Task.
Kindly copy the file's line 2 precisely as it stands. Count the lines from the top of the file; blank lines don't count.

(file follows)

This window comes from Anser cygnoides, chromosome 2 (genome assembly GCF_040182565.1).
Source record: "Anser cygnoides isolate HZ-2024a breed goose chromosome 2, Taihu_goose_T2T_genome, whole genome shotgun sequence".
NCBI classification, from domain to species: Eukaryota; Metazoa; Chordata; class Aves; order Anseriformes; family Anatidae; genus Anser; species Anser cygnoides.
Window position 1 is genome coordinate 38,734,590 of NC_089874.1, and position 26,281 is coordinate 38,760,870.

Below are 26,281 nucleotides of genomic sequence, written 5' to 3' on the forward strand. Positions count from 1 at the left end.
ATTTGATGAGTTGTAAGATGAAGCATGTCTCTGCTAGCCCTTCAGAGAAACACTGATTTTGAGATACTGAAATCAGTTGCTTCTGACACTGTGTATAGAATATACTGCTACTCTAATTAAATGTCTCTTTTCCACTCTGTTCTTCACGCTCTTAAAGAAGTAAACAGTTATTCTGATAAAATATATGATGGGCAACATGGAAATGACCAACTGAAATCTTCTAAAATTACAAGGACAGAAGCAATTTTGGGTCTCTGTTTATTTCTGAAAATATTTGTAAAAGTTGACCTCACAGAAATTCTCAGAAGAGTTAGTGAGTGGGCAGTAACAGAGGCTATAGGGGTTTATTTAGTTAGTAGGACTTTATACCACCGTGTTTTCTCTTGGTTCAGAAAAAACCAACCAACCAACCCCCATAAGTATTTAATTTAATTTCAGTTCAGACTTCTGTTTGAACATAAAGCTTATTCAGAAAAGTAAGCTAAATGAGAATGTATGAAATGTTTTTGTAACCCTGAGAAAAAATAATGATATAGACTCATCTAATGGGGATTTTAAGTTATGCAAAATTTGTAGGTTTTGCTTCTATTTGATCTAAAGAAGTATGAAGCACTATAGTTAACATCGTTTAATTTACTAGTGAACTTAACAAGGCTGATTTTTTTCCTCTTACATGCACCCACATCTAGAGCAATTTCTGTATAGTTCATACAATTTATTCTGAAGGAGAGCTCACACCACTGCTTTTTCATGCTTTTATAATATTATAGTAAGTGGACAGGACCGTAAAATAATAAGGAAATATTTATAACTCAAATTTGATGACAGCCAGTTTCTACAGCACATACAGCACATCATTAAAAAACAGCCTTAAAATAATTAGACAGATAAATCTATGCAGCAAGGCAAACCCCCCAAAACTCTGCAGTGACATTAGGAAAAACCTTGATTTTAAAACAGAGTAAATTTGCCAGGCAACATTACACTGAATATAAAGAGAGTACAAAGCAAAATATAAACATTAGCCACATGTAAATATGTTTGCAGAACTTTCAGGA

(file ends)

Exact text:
Source record: "Anser cygnoides isolate HZ-2024a breed goose chromosome 2, Taihu_goose_T2T_genome, whole genome shotgun sequence".